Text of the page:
The Social Affairs Unit

Print Version • Website Home • Weblog Home

Use the buttons below to change the style and font size of our site.
Screen version     Print version:   

Look At Me: Celebrating the Self in Modern Britain

Peter Whittle, 2008
ISBN 978-1-904863-31-1

It is perfectly natural and healthy for an individual to want to be appreciated by family, friends, community or peers. This desire can spur us on to personal achievement. It acts as the glue that binds society together. But the need to be special is altogether different. In this book, Peter Whittle highlights the demoralisation and division that come with the modern need to claim uniqueness, regardless of talent or deed. By shouting the loudest, by being the most visible, or simply by thumping people the hardest, the attention seekers destroy the privacy of others and contribute to the fragmentation of public life. Meanwhile real achievement and genuine talent are devalued. With no genuine claim to uniqueness, some wannabes simply emote. They self dramatise. They show off. They demand our attention. Others glorify themselves by rejecting other people around them. Paradoxically, despite all the talk in the media of 'community', there has been a repudiation of our collective identity - whether expressed in nationhood, neighbourliness or even personal roots. Such concepts are seen by the single, soaring self as constricting and confining. And in the breakdown of civic behaviour, in the growth of self-centred, often yobbish posturing, 'respect' has come to acquire an altogether new, rather sinister meaning. In "Look at Me", Peter Whittle explores Britain's runaway obsession with the need to be extraordinary, special or visible. He looks at the many ways in which this obsession manifests itself, across different age groups and economic classes. He goes on to consider how we have come to be in this situation. And finally, he looks at what the future holds.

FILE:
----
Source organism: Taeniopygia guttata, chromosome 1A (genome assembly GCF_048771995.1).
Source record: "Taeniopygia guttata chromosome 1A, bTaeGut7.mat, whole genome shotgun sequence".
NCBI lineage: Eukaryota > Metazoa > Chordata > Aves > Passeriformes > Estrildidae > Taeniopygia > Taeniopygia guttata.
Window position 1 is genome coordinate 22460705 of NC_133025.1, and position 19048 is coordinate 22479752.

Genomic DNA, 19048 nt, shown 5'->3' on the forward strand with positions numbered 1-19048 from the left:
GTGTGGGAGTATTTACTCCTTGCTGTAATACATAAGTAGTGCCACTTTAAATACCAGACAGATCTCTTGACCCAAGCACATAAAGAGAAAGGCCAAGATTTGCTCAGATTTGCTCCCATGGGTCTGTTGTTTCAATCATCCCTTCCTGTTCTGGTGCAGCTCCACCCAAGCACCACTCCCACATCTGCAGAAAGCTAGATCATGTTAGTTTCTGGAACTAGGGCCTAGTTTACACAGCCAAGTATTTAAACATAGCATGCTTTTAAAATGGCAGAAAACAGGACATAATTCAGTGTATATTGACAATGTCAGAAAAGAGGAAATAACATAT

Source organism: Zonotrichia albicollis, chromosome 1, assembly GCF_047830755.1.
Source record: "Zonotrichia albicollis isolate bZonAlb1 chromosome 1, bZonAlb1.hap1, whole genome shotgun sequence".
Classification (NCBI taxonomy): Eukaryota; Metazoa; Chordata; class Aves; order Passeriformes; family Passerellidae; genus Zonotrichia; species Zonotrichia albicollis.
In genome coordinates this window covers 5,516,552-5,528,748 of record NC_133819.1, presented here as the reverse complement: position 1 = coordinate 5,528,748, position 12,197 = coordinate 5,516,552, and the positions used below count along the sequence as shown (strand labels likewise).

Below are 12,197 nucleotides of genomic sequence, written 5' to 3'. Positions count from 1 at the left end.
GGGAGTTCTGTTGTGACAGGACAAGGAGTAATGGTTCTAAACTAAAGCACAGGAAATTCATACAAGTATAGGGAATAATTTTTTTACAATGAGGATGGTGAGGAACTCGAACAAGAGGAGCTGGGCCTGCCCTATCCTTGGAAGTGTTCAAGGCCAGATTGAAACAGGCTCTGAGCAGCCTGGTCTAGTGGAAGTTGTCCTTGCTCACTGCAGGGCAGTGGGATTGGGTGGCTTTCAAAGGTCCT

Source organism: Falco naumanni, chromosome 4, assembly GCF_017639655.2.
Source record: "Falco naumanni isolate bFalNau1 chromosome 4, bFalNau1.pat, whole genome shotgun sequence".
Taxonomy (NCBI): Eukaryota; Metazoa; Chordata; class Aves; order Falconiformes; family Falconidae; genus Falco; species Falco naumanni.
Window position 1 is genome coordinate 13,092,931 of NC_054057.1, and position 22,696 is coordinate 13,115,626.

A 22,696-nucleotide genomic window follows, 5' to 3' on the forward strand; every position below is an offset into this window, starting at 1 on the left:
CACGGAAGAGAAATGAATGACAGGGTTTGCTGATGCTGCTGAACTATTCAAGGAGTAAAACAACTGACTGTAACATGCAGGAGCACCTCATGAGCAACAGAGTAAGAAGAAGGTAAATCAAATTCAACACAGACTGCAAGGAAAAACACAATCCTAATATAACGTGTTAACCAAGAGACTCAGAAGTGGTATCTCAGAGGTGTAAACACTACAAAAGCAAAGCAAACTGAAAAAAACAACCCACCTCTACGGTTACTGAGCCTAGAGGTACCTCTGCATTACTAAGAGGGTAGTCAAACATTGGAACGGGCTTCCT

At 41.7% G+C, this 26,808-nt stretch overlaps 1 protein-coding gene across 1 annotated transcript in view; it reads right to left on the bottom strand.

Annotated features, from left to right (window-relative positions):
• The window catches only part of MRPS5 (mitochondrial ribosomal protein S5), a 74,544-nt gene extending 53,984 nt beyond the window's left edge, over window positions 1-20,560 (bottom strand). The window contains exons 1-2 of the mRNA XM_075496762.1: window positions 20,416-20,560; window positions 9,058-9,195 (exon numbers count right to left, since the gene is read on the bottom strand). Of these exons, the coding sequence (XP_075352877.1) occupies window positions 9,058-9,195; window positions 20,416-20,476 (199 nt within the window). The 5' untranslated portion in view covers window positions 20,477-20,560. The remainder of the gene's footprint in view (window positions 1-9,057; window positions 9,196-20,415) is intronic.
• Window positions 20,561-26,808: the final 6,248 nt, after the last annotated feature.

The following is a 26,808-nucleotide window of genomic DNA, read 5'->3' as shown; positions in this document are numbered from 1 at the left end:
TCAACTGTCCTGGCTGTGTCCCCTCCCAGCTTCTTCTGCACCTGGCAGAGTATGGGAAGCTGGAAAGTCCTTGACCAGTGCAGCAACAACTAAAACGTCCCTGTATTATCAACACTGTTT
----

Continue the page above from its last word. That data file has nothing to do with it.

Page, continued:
Order this book
Category: Others